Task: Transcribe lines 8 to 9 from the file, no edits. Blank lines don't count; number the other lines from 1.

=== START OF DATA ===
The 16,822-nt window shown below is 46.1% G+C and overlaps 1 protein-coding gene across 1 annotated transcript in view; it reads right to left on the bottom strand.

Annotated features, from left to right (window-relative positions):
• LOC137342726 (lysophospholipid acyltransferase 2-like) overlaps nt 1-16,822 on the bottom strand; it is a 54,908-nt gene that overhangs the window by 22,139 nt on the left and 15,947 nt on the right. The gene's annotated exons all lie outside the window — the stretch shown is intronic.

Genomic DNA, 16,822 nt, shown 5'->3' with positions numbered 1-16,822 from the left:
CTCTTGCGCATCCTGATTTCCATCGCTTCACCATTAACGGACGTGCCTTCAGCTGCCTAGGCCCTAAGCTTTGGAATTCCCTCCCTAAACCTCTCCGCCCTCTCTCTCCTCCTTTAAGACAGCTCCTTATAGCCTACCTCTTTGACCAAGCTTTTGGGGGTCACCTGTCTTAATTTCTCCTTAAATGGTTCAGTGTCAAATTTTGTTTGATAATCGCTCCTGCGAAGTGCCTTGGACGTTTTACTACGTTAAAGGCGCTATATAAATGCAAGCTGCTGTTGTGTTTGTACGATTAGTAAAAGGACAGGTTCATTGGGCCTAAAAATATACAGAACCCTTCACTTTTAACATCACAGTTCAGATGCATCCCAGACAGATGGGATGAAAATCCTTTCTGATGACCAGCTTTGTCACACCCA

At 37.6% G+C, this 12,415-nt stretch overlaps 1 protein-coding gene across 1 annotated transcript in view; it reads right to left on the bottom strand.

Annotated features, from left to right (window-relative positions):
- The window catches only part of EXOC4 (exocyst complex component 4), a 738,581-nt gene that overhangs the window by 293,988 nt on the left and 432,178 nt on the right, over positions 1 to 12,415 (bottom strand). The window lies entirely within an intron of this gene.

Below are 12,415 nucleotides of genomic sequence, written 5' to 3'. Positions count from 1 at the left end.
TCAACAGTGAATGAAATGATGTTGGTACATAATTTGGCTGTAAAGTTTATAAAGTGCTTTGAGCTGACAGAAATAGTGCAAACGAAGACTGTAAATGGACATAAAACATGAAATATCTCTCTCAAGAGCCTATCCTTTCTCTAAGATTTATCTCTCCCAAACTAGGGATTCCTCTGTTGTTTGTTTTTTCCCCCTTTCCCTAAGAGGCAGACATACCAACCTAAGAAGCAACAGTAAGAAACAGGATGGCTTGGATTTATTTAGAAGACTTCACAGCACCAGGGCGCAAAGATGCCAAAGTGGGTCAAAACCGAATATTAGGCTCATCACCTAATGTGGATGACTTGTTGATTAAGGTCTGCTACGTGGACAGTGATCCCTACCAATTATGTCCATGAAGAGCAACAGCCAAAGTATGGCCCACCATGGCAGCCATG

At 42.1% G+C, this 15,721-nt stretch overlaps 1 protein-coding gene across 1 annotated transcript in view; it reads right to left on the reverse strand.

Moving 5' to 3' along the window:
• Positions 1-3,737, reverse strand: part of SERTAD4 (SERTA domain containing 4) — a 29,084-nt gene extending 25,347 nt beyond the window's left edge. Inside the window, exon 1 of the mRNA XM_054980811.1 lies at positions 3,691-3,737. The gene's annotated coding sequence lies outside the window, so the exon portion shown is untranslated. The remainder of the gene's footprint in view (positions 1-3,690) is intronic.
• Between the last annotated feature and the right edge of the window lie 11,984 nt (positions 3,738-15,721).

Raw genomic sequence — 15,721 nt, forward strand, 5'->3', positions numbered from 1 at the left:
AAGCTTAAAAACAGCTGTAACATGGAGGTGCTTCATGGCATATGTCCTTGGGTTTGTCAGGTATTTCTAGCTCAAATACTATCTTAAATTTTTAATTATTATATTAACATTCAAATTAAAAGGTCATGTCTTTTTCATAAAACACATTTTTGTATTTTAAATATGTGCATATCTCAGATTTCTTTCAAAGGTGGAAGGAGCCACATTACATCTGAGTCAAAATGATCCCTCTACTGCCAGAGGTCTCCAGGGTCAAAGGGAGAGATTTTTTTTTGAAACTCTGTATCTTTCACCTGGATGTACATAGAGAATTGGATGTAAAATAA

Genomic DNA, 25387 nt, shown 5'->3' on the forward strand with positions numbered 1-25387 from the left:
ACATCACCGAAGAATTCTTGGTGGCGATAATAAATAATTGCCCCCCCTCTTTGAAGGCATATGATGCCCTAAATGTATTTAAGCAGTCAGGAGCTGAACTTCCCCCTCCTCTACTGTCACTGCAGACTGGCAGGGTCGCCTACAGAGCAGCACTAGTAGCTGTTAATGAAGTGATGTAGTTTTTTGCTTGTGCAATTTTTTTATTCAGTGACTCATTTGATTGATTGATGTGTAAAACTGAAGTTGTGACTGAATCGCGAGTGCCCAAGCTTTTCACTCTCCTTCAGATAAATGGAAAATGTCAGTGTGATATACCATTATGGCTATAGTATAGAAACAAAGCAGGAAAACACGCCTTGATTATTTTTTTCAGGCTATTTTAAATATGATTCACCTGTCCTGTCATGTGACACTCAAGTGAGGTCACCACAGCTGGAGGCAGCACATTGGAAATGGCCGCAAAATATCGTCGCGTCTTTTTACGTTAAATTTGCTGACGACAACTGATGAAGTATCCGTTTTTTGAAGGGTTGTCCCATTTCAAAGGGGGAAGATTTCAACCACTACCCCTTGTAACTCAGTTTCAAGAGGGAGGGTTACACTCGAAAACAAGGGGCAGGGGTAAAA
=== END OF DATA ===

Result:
- The window catches only part of EXOC4 (exocyst complex component 4), a 738,581-nt gene that overhangs the window by 293,988 nt on the left and 432,178 nt on the right, over positions 1 to 12,415 (bottom strand). The window lies entirely within an intron of this gene.

Below are 12,415 nucleotides of genomic sequence, written 5' to 3'. Positions count from 1 at the left end.